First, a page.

Report by Anna Morser and photos by Tim Scott
A fine, eclectic selection of 30 cars entered in the 2011 Grand Tour London to Barcelona gathered early on Sunday, 10th July on the grounds of Sir Christopher Wren’s magnificent Royal Hospital, Chelsea. The famous red-uniformed residents happily rose from their beds at this ungodly hour to admire the glistening machines, which ranged from a 1963 Ferrari 250 GT Berlinetta Lusso to an all-girl equipe in a 2009 Ferrari California.
The destination? Barcelona, via more than a 1000 miles of the best roads that France and Spain have to offer plus some fiendishly difficult cryptic clues along the way. The Grand Tour is not a traditional rally, but a “navigational scatter event” where the contestants who gather the most points by correctly solving clues along the way scoop the prize.
The run to the Eurotunnel into France posed a different challenge: with watches from sponsor Frédérique Constant to be won, contestants could earn points by answering as many of 40 quiz questions correctly as possible, and by achieving a time from the gates of the Royal Hospital to registration at the Eurotunnel as close to the group’s average as possible.
With its literally breath-taking acceleration, we failed the regularity test in spectacular style.
Those keen to compete stuck with the middle of the pack. Unfortunately, we couldn’t resist the urge to see what our 1986 Ferrari 288 GTO could do (me navigating, Sports Car Digest snapper Tim Scott taking care of driving duties). With its literally breath-taking acceleration, we failed the regularity test in spectacular style.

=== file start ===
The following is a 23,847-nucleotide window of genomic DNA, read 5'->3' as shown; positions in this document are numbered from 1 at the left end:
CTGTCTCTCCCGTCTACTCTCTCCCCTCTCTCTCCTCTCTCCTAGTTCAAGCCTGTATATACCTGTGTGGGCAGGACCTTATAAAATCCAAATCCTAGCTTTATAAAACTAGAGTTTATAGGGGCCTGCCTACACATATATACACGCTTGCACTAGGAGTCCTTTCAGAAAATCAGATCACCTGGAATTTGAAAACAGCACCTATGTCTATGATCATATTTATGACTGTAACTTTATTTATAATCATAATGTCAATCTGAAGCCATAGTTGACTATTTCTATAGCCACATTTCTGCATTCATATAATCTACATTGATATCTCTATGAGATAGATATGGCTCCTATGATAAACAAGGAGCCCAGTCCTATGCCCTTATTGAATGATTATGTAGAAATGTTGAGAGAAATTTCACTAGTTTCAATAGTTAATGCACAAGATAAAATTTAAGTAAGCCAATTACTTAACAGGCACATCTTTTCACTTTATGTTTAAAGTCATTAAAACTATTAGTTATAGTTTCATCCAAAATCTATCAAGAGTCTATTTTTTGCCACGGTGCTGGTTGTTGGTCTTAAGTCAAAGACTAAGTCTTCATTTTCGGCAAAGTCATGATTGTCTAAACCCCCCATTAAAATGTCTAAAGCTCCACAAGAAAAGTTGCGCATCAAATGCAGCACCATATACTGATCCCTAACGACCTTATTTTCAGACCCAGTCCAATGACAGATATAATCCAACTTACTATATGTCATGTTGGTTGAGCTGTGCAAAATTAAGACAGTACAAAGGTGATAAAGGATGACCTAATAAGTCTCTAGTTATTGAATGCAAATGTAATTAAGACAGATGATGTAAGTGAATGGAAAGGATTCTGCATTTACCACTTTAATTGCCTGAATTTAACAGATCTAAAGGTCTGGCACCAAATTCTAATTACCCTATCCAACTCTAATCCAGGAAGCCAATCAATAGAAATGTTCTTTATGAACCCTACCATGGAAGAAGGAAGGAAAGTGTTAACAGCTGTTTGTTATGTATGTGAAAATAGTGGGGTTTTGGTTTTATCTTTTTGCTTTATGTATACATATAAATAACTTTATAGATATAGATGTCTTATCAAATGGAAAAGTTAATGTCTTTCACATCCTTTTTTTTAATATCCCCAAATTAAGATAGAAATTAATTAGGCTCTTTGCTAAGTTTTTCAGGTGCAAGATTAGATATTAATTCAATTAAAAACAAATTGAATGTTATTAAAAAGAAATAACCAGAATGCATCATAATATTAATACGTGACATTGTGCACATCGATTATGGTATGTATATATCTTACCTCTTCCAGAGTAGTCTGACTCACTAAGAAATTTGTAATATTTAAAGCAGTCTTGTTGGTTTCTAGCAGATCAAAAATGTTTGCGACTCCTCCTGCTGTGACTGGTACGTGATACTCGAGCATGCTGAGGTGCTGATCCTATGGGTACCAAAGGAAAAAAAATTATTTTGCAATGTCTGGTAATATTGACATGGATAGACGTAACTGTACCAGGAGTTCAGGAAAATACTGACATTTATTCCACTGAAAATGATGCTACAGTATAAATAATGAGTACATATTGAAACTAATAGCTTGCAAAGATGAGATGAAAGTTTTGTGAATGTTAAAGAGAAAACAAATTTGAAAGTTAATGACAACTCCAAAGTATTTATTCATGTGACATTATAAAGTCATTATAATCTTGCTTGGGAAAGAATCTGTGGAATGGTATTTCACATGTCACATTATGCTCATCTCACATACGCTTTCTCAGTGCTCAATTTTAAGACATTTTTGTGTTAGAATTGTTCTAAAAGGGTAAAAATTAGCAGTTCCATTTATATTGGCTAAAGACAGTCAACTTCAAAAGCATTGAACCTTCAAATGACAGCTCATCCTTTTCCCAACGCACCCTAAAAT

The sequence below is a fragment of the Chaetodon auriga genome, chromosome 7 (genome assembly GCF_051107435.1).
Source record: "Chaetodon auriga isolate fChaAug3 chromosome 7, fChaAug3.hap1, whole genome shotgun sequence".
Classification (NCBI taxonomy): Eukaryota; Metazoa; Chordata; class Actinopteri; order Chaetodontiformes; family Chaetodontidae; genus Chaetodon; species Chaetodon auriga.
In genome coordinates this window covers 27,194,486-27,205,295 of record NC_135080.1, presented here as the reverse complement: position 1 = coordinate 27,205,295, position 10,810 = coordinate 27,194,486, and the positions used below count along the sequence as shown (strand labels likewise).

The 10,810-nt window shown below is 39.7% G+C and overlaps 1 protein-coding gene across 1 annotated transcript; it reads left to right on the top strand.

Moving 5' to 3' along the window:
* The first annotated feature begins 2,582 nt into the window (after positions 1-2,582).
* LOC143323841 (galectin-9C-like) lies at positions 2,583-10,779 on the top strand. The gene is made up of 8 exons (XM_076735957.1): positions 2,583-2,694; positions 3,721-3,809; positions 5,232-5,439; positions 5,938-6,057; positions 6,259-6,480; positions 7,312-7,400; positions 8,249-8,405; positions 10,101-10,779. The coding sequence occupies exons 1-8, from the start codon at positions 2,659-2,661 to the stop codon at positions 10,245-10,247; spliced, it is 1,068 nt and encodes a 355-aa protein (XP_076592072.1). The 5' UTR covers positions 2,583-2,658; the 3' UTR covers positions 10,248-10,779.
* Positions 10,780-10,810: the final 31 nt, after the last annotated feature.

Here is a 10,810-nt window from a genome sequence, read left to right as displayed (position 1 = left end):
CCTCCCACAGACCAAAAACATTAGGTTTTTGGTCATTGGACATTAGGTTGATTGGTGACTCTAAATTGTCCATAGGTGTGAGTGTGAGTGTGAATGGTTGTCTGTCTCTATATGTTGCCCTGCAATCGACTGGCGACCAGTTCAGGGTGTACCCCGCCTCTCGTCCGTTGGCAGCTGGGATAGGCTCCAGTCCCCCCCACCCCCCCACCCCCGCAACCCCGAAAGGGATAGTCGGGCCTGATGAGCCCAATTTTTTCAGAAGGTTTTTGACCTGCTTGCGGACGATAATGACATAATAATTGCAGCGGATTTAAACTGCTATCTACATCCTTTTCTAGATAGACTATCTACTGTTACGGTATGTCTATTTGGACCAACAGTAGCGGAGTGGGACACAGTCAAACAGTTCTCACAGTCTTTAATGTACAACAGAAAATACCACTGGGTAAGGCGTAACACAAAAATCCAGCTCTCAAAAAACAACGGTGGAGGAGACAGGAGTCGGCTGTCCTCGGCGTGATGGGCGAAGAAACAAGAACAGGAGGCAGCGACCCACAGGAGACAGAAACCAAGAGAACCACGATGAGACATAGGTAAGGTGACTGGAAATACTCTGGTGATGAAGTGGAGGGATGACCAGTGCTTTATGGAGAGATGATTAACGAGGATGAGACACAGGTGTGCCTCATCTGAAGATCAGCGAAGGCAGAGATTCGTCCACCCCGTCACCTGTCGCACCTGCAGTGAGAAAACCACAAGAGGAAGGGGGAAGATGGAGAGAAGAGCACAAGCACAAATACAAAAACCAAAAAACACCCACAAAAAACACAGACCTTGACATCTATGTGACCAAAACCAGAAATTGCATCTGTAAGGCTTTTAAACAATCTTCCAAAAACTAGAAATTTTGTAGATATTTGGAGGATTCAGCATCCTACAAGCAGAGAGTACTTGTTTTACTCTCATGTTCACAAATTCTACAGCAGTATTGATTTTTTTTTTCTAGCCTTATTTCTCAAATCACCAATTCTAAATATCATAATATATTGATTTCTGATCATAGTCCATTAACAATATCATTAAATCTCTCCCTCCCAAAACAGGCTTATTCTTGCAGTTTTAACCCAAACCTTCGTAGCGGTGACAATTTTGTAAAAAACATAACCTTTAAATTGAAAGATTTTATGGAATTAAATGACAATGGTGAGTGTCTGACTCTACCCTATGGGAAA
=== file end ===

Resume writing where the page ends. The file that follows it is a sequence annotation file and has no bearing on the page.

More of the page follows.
On the French side of the channel, we had our first taste of the locals’ enthusiasm for the event, with crowds gathering in the villages we went through and young and old alike making the international sign for “go faster and make it loud.” After lunch in Samer, we were given the afternoon’s clues and directions through the pastures and Calvados orchards of northern France to our first overnight stop, Château de Rosay.
The route on day two guided the Grand Tourists through beautifully peaceful French countryside, where often the only witnesses to the stunning convoy were some slightly startled cows. The roads did justice to the event and the drivers justice to the cars, and we were rewarded for our hard day’s driving by easing into Château du Breuil’s sparkling swimming pool. The only downside was the travails encountered by Jamie Orton and Jo Simonds in the Ferrari 288 (swapped by us for an equally fabulous Ferrari 355) which had developed problems.
Day three got off to an ominous start, with thunder and lightning followed by the hotel’s Gordon Setter cocking a leg against a carefully selected Ferrari. The drivers relished the extra challenge posed by the wet conditions, and speeding south soon left the rain behind. Emergence into French wine country was heralded by the sight of a roadside wine tasting hut.
The organisers’ customary precision planning and eye for detail guided us to a picturesque hillside setting where a table groaning with local produce and chilled rosé (for the navigators) greeted us. People didn’t dally for long though, as at the end of the longest day’s driving lay the promise of a sumptuous welcome at Château de Suduirat. Most teams arrived in good time to enjoy the stunning hospitality, but the Ferrari California led both Austin-Healeys astray and they happily arrived just in the nick of time for dinner. The culinary highlight of the week was a starter of regional delicacy Foie Gras paired with the Château’s own Sauternes wine. The evening finished with some fierce competition at the snooker and poker tables.